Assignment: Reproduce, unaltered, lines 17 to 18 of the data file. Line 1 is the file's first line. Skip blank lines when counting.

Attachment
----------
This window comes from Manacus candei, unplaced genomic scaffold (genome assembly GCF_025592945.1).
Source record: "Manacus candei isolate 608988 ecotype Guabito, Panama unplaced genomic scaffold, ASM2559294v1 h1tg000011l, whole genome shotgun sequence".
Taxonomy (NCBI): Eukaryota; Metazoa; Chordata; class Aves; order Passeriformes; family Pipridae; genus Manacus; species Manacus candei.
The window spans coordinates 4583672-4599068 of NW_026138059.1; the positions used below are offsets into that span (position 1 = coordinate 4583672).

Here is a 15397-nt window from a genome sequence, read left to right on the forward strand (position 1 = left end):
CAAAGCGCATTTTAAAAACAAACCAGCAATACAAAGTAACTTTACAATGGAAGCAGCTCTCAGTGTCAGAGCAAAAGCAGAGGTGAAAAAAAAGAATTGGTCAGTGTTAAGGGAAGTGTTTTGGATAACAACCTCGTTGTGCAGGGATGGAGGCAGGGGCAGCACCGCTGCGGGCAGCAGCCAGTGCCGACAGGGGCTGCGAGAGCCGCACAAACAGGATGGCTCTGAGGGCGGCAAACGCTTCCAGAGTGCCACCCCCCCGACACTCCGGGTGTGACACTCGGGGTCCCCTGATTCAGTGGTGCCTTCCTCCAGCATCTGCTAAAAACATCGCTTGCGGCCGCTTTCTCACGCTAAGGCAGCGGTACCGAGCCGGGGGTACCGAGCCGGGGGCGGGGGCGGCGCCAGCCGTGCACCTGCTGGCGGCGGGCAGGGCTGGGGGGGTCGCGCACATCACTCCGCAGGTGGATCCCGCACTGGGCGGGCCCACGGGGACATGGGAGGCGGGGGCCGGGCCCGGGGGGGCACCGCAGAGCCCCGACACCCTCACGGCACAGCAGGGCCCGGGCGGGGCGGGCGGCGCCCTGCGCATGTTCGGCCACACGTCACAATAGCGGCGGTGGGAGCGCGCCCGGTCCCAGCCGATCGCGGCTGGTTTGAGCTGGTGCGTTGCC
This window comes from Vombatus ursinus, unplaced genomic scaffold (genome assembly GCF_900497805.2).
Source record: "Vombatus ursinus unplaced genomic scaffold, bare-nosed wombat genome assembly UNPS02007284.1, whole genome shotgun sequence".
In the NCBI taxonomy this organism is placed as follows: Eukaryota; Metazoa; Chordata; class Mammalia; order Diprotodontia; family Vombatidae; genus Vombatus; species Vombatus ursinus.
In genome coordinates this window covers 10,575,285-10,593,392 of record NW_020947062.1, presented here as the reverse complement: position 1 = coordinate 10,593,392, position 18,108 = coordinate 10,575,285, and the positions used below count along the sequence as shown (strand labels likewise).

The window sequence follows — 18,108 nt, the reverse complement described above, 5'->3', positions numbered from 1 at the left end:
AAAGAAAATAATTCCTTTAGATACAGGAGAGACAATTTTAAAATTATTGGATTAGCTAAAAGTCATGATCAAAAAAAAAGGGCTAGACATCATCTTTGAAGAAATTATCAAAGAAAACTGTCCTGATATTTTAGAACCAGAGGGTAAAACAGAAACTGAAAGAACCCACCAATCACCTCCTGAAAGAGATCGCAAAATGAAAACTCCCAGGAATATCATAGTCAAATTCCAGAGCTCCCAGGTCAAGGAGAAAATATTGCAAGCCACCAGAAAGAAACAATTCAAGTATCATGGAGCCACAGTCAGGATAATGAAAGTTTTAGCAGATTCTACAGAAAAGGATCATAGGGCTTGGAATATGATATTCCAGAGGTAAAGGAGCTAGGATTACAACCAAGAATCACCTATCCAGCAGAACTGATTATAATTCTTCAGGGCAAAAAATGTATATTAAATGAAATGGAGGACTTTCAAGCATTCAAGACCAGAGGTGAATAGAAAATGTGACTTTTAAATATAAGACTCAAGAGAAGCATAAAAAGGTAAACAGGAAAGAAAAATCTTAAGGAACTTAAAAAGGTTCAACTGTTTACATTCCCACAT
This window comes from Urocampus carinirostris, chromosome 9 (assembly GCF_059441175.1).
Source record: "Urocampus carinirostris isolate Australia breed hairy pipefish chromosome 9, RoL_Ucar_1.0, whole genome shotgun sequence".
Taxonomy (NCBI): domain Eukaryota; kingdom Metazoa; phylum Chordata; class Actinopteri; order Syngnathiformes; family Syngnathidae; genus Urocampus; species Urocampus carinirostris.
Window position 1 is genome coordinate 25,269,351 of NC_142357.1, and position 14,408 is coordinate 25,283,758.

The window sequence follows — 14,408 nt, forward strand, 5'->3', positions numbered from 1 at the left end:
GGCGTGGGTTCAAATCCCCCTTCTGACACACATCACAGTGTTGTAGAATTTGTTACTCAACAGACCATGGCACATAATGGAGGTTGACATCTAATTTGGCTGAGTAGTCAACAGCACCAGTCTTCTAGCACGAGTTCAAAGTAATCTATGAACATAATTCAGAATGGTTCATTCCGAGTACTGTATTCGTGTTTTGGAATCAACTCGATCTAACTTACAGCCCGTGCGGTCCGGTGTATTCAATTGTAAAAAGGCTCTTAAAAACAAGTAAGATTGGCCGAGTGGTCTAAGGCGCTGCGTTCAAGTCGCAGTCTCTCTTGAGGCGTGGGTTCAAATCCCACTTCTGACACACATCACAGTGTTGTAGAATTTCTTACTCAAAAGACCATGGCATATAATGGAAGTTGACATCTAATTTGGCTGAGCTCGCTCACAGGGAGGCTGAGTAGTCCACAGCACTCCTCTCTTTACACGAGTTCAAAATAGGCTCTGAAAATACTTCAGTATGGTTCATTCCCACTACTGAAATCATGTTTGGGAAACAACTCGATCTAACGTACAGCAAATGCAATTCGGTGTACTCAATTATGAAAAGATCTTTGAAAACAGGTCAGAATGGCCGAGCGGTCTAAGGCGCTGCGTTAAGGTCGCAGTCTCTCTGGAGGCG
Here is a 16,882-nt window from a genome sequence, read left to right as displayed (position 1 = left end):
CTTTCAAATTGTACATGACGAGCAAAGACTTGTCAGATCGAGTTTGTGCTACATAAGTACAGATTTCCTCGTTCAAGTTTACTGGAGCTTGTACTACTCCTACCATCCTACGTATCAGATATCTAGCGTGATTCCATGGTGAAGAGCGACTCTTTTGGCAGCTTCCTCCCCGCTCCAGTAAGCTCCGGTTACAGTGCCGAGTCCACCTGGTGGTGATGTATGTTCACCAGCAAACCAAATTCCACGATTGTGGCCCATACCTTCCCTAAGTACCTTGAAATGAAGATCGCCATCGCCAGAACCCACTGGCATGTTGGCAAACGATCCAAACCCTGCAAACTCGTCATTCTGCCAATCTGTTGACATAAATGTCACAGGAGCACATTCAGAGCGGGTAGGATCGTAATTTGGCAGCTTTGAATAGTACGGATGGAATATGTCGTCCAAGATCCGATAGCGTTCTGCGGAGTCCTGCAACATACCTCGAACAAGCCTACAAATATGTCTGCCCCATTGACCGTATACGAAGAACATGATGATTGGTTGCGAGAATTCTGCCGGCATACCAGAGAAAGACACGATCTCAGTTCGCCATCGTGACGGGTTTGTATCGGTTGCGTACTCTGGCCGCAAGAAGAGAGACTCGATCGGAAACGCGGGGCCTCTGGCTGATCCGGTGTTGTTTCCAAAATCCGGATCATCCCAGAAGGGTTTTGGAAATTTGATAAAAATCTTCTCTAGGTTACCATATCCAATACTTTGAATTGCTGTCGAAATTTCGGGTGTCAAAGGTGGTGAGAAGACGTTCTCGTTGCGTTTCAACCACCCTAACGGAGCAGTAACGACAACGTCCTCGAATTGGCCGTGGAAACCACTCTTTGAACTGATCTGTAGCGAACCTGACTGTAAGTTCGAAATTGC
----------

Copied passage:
The window sequence follows — 14,408 nt, forward strand, 5'->3', positions numbered from 1 at the left end:
GGCGTGGGTTCAAATCCCCCTTCTGACACACATCACAGTGTTGTAGAATTTGTTACTCAACAGACCATGGCACATAATGGAGGTTGACATCTAATTTGGCTGAGTAGTCAACAGCACCAGTCTTCTAGCACGAGTTCAAAGTAATCTATGAACATAATTCAGAATGGTTCATTCCGAGTACTGTATTCGTGTTTTGGAATCAACTCGATCTAACTTACAGCCCGTGCGGTCCGGTGTATTCAATTGTAAAAAGGCTCTTAAAAACAAGTAAGATTGGCCGAGTGGTCTAAGGCGCTGCGTTCAAGTCGCAGTCTCTCTTGAGGCGTGGGTTCAAATCCCACTTCTGACACACATCACAGTGTTGTAGAATTTCTTACTCAAAAGACCATGGCATATAATGGAAGTTGACATCTAATTTGGCTGAGCTCGCTCACAGGGAGGCTGAGTAGTCCACAGCACTCCTCTCTTTACACGAGTTCAAAATAGGCTCTGAAAATACTTCAGTATGGTTCATTCCCACTACTGAAATCATGTTTGGGAAACAACTCGATCTAACGTACAGCAAATGCAATTCGGTGTACTCAATTATGAAAAGATCTTTGAAAACAGGTCAGAATGGCCGAGCGGTCTAAGGCGCTGCGTTAAGGTCGCAGTCTCTCTGGAGGCG